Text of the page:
“The world has pressed pause and together we are on the cusp of an unprecedented moment of clarity, if we choose to frame it that way,” said Regional Vice President and General Manager Armando Kraenzlin. “With space to reflect suddenly forced upon us, the time is now to choose a different kind of future. Through collaborations like these, there’s a chance for the travel industry to establish a new way of being where sustainability actions are the norm, not simply the ideal.”

Solar Installation

They have one of the largest resort-based solar installations in the Maldives spanning more than 58,000 square feet. The solar panels help power various parts of the hotel including guest rooms and electric golf carts.

Marine Conservation

The Four Seasons Marine Discovery Centres are leaders in conservation and research in the Maldives. Additionally, Marine Savers, their marine conservation team, work on projects ranging from coral propagation, turtle rehabilitation to manta ray research with the Manta Trust. The Baa Atoll is home to the largest manta ray aggregation in the world.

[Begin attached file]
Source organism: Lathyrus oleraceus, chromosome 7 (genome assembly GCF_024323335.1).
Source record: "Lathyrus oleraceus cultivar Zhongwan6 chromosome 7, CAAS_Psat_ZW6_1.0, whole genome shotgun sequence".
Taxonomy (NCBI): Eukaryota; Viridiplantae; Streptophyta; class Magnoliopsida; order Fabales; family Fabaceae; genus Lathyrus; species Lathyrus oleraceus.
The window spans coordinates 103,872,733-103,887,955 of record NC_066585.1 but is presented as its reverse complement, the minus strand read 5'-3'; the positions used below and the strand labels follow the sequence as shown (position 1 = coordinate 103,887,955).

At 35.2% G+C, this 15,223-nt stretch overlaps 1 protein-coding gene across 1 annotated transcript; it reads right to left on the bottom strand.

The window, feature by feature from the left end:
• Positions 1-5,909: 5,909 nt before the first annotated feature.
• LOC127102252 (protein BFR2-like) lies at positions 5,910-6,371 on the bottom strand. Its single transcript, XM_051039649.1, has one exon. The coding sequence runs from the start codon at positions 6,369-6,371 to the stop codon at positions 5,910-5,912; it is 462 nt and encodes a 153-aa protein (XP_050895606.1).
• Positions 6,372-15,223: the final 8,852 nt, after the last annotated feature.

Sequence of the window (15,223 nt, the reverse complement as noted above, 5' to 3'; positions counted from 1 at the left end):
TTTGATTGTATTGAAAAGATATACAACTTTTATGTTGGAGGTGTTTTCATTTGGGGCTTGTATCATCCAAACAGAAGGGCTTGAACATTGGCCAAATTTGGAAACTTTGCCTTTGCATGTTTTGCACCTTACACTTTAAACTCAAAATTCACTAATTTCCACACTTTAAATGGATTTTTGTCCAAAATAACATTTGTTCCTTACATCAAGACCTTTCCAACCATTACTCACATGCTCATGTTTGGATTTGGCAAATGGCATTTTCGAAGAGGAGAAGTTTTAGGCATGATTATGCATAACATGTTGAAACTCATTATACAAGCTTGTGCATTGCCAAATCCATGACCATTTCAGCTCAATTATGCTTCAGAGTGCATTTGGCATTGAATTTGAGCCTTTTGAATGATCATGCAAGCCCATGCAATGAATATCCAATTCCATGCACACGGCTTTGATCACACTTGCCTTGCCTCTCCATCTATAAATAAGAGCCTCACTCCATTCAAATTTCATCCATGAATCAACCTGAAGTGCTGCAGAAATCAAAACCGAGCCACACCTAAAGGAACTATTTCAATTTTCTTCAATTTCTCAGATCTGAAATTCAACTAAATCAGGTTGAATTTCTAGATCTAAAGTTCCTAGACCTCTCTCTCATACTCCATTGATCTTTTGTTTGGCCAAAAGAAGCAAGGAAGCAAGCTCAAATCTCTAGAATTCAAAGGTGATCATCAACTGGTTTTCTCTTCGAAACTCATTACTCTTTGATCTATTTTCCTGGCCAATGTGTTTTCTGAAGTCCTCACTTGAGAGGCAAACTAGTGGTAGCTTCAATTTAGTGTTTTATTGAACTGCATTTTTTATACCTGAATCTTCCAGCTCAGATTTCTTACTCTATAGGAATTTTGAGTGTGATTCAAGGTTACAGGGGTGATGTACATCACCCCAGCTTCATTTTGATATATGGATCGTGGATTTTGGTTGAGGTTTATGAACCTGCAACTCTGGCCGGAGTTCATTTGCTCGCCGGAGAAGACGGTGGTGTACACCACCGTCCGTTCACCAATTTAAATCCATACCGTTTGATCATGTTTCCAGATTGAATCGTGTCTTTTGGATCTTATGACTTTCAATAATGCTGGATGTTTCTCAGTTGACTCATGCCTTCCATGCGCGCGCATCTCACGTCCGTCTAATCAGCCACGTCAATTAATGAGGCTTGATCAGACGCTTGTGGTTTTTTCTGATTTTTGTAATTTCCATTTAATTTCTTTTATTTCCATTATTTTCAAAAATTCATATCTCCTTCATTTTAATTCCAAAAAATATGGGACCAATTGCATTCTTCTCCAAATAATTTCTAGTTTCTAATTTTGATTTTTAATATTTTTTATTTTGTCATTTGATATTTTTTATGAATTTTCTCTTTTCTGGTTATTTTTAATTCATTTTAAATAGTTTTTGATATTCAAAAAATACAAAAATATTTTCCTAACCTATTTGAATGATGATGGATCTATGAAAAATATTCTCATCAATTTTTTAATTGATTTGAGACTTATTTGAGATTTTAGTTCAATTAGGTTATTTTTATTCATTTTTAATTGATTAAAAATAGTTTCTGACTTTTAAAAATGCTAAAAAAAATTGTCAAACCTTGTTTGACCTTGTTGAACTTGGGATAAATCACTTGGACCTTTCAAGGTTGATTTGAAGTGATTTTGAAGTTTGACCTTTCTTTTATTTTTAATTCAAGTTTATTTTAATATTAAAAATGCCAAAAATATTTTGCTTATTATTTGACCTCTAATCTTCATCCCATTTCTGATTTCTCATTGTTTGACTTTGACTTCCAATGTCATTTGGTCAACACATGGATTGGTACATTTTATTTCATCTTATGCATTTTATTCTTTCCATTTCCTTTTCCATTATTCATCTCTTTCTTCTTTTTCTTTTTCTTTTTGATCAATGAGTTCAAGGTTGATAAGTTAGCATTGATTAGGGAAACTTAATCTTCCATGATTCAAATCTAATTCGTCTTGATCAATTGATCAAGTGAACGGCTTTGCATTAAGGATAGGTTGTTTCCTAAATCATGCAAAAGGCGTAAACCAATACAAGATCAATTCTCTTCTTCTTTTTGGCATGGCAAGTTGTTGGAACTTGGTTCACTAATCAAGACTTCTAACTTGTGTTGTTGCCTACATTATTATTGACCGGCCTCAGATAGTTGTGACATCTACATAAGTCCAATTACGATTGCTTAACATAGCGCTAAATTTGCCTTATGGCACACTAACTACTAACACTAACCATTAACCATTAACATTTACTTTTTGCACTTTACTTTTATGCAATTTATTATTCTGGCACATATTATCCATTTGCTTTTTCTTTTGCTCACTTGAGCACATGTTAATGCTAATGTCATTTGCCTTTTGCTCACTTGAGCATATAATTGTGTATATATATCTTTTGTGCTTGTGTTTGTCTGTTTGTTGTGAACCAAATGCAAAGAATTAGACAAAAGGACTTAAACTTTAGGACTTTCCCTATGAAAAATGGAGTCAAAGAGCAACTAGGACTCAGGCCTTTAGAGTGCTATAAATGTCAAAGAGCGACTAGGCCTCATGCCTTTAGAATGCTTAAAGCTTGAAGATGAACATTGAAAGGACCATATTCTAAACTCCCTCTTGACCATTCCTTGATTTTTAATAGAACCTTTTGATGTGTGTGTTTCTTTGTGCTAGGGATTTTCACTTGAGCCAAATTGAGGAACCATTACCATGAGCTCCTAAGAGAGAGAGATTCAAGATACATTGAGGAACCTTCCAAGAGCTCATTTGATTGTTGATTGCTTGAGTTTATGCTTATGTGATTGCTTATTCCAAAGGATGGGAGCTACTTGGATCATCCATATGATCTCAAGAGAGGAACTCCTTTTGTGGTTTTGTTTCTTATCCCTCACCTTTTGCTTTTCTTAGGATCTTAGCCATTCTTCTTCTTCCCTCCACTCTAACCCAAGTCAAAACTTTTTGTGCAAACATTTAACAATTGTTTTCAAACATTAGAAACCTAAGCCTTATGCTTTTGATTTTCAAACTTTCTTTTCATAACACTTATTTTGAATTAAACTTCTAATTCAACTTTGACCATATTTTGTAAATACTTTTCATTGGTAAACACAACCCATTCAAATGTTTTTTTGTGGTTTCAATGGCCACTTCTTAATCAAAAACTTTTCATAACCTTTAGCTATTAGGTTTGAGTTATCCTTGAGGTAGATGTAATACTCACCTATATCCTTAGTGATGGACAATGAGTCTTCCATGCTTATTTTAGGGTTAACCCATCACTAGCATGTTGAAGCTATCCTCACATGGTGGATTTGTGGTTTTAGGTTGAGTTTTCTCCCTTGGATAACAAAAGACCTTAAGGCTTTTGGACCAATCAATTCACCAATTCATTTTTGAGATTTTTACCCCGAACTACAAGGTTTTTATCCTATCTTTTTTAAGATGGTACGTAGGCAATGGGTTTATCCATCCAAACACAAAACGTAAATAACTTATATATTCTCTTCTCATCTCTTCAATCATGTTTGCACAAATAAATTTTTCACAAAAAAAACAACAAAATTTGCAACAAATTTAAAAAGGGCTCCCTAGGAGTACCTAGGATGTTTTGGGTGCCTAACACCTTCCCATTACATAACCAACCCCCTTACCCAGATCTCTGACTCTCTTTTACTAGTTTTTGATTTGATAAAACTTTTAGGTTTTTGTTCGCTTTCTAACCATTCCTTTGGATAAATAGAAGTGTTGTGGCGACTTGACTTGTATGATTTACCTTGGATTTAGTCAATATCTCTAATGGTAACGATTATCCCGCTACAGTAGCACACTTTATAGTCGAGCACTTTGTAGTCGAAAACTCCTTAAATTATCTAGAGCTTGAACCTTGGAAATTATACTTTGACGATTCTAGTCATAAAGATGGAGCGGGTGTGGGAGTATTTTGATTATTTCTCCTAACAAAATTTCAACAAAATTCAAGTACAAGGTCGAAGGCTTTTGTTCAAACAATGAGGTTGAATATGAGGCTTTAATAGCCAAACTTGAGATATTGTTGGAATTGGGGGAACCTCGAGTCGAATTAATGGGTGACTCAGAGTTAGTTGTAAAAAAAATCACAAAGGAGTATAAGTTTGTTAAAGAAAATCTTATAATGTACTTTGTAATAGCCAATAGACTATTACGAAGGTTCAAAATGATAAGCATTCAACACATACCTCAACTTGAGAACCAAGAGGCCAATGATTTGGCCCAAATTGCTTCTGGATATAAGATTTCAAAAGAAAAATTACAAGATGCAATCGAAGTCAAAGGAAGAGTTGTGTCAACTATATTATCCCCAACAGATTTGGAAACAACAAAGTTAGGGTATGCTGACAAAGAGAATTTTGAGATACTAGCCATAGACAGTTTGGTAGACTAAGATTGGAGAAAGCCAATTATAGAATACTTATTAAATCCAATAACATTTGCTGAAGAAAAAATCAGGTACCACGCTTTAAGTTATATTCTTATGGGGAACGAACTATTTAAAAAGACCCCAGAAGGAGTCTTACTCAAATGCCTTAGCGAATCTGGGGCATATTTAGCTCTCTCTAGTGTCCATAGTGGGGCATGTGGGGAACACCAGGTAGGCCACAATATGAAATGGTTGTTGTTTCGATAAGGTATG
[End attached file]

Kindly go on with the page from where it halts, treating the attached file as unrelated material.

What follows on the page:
Banyan Tree Vabbinfaru

Banyan Tree Vabbinfaru

Laid-back, Rustic-chic Island Retreat

Situated on the North Malé Atoll, Banyan Tree Vabbinfaru is a quick 20-minute speedboat ride from the Velanaa International Airport. It takes about 15-minutes to circle the island on foot and has an all-around cozy vibe. All 48 thatched roof villas have their own pool, jacuzzi and tropical garden. Additionally, they have a three pillar approach to sustainability: operational efficiency, protecting biodiversity, and developing local capacity. Many of their conservation and operational efforts are unseen by guests but similar to Four Seasons, are certified by EarthCheck.